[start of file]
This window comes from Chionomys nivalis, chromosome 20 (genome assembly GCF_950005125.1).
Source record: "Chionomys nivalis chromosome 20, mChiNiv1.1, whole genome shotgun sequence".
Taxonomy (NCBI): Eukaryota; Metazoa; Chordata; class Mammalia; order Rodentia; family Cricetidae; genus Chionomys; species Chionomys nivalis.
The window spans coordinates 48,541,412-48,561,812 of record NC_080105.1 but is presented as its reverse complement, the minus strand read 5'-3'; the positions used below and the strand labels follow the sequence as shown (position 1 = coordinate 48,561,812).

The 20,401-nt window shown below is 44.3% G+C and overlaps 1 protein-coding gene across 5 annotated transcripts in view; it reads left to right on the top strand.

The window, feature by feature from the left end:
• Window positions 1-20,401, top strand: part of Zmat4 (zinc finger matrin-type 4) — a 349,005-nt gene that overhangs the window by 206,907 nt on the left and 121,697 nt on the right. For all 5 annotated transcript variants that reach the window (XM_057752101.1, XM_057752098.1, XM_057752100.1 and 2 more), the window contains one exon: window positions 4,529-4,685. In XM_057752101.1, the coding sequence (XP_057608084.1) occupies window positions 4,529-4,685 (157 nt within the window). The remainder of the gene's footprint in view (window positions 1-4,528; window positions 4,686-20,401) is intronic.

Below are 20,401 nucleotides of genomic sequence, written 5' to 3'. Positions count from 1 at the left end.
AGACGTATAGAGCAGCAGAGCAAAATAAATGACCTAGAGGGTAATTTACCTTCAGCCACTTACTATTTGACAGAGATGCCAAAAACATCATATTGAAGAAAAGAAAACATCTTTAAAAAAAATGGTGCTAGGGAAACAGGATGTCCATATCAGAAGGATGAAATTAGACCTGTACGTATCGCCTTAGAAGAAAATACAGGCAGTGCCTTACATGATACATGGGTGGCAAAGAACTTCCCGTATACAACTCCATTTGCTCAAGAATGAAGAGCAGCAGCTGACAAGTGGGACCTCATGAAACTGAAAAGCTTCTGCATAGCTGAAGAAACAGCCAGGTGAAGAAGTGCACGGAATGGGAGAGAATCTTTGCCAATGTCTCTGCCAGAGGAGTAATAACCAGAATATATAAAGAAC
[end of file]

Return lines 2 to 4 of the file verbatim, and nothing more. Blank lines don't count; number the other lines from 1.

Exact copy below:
Source record: "Chionomys nivalis chromosome 20, mChiNiv1.1, whole genome shotgun sequence".
Taxonomy (NCBI): Eukaryota; Metazoa; Chordata; class Mammalia; order Rodentia; family Cricetidae; genus Chionomys; species Chionomys nivalis.
The window spans coordinates 48,541,412-48,561,812 of record NC_080105.1 but is presented as its reverse complement, the minus strand read 5'-3'; the positions used below and the strand labels follow the sequence as shown (position 1 = coordinate 48,561,812).